May 5, 1902: This was the 10th anniversary of the founding of the Chicago Russian parish, but nobody was celebrating that day, because the church’s quarter-ton bell was stolen. The whole Orthodox community of Chicago — including the Greek parish — searched for the bell, but as best I can tell, it was never recovered. Two years ago, I wrote an article about the bell’s theft; CLICK HERE to read it.
April 30, 1905: Pascha, gunshots, a New York cop, and a mob of Greeks. The short version is that, on Pascha in New York, a Greek man fired a gun in celebration — not exactly a unique occurrence. But a police officer arrested the man and started taking him away, whereupon 500 or so Greeks, who had been in the middle of a Paschal procession, diverted course and followed the officer. The mostly peaceable (but assuredly frightening) mob threw the cop to the ground, freed the prisoner, and then apparently went back to celebrating Pascha. It’s kind of a bizarre story, and I covered it in more detail two years ago. CLICK HERE to read more.
May 2, 1914: Bishop John Mitropolsky, former Russian Bishop of the Aleutian Islands, died. Bishop John was the man responsible for moving the diocesan headquarters from Alaska to San Francisco. It’s difficult to overstate the importance of this move. I don’t know for sure, but it may be the first time that the official seat of an Orthodox diocese was located outside of the formal diocesan boundaries.
Bishop John learned to speak English and even preached homilies in the language. These were at least partly intended to inform non-Orthodox about the Orthodox Church. Bishop John was also a rather prolific author, writing a five volume account of religious sects in America and a 450-page history of the Ecumenical Councils. He seems to have view his role as twofold — to continue the Alaskan mission, but also to act as a religious ambassador to America. In November 1871, the journal Christian Union ran this note:
Bishop Johannes, of the Russo-Greek Church on the Pacific coast, has ordered the prayer for the President of the United States, contained in the Liturgy of the Episcopal Church, to be used by the Greek Priests. The Russo-Greek Calendar has also been modified so as to make it conform to that of Western Christendom in several essential important points.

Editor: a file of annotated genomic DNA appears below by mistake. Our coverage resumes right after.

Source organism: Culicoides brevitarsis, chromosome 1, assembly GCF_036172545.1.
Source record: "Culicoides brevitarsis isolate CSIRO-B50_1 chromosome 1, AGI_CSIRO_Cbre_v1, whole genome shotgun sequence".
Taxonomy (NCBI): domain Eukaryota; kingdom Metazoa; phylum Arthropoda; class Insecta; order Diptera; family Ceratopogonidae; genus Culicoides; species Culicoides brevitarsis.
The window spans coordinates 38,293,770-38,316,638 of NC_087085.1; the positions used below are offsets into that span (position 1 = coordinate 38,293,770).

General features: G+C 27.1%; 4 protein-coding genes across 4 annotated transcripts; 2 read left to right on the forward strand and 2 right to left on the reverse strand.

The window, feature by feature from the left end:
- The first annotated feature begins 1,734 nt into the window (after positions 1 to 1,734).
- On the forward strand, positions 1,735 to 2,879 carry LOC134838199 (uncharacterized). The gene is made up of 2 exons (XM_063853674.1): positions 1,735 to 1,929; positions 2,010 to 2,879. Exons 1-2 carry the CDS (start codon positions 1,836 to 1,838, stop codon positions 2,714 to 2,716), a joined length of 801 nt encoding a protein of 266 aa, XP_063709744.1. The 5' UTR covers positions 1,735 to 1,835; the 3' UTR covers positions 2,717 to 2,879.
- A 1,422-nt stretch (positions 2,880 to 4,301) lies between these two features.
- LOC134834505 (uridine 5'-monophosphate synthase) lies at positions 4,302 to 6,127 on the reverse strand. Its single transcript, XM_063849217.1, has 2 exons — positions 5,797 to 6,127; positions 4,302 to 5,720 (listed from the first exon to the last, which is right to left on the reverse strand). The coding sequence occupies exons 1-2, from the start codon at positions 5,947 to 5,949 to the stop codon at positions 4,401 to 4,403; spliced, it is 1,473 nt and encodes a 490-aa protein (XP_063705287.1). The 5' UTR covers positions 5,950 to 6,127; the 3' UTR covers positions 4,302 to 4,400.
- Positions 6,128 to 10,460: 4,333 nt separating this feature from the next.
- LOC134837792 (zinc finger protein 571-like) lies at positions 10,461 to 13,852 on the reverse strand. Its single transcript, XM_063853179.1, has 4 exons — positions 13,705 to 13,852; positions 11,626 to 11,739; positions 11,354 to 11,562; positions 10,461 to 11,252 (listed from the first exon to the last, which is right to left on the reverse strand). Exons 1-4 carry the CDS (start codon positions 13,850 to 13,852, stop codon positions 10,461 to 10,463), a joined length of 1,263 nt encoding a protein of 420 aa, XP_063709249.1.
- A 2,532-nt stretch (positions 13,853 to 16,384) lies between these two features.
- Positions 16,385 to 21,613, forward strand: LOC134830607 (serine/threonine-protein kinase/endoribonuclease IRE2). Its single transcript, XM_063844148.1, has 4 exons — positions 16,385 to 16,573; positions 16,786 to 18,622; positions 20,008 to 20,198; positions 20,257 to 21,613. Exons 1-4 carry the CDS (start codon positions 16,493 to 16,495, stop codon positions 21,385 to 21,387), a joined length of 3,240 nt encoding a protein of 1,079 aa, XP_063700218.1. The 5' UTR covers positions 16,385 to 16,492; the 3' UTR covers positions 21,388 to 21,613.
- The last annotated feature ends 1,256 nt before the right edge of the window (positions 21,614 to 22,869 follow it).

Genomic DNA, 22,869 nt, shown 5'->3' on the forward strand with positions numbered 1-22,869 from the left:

I’m not sure what those calendar changes were, but these changes were an obvious attempt to find common ground with the West — particularly the Episcopal Church.
According to Fr. Sebastian Dabovich, who was an adolescent in San Francisco during Bishop John’s tenure, later explained that Bishop John was particularly proud of the Orthodox school he established. The school was for the cathedral parishioners and met on Saturdays. In addition to catechesis and Russian, the Saturday school and other weekday classes taught Scripture, music, mathematics, Greek, and English. Bishop John himself taught seven classes per week. Dabovich was one of the school’s most successful alumni, and he later wrote, “The Right Reverend John loved his school, one might say, with a singular love.”
Bishop John was reassigned to a post in Russia in 1877, and he died in 1914, at the age of 77.
May 5, 1916: Agapius Honcharenko, one of the strangest men in American Orthodox history, died in Hayward, CA. We’ve talked about Honcharenko quite a bit on this site, and I did a podcast on him a few years ago.
May 4, 1945: On Holy Friday, St. Vasily Martysz was brutally murdered in Poland. As a young priest, he had served in America from 1901 to 1912. The Orthodox Church of Poland canonized St. Vasily in 2003. To learn more, read this life of St. Vasily, written by Fr. Michael Oleksa.
May 6, 1967: Theodosius Lazor was consecrated Bishop of Alaska in the Russian Metropolia. A few years later, the young bishop represented the Metropolia in Moscow, where he formally received the Tomos of Autocephaly from the Moscow Patriarchate. This created the “Orthodox Church in America,” and in 1977, Theodosius was elected the jurisdiction’s primate. He served as Metropolitan until 2002.
May 6, 2006: A landmark All-Diaspora Council of the Russian Orthodox Church Outside of Russia opened. This council went on to formally approve the reconciliation between ROCOR and the Moscow Patriarchate, which had been estranged for decades.
It may come as a surprise to learn that one of the earliest descriptions of Orthodox worship in Alaska comes not from the pen of a Russian missionary or fur trader, but from that of a young Anglo-American explorer who visited the “Great Land” in 1778, sixteen years before the first missionaries arrived in Kodiak. His name was John Ledyard, born in the small town of Groton, Connecticut, in 1751.